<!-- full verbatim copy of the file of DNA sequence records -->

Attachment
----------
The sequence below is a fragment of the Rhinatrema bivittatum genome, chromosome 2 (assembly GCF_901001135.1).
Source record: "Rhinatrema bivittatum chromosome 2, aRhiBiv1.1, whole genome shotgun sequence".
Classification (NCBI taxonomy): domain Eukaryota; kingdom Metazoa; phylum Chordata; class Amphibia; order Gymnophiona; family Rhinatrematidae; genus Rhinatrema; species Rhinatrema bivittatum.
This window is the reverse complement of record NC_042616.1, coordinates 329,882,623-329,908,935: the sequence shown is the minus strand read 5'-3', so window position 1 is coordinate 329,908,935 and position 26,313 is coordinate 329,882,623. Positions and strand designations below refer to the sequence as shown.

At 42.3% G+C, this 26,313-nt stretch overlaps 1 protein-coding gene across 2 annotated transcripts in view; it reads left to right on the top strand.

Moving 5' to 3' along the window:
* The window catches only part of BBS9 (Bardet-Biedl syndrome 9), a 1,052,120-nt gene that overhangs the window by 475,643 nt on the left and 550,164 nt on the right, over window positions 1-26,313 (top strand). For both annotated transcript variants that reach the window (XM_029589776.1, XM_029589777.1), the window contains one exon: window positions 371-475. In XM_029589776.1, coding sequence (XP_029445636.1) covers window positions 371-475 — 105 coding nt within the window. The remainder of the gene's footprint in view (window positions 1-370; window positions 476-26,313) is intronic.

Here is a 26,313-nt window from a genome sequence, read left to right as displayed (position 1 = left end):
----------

The sequence below is a fragment of the Rhinatrema bivittatum genome, chromosome 2 (assembly GCF_901001135.1).
Source record: "Rhinatrema bivittatum chromosome 2, aRhiBiv1.1, whole genome shotgun sequence".
Classification (NCBI taxonomy): domain Eukaryota; kingdom Metazoa; phylum Chordata; class Amphibia; order Gymnophiona; family Rhinatrematidae; genus Rhinatrema; species Rhinatrema bivittatum.
This window is the reverse complement of record NC_042616.1, coordinates 329,882,623-329,908,935: the sequence shown is the minus strand read 5'-3', so window position 1 is coordinate 329,908,935 and position 26,313 is coordinate 329,882,623. Positions and strand designations below refer to the sequence as shown.

At 42.3% G+C, this 26,313-nt stretch overlaps 1 protein-coding gene across 2 annotated transcripts in view; it reads left to right on the top strand.

Moving 5' to 3' along the window:
* The window catches only part of BBS9 (Bardet-Biedl syndrome 9), a 1,052,120-nt gene that overhangs the window by 475,643 nt on the left and 550,164 nt on the right, over window positions 1-26,313 (top strand). For both annotated transcript variants that reach the window (XM_029589776.1, XM_029589777.1), the window contains one exon: window positions 371-475. In XM_029589776.1, coding sequence (XP_029445636.1) covers window positions 371-475 — 105 coding nt within the window. The remainder of the gene's footprint in view (window positions 1-370; window positions 476-26,313) is intronic.

Here is a 26,313-nt window from a genome sequence, read left to right as displayed (position 1 = left end):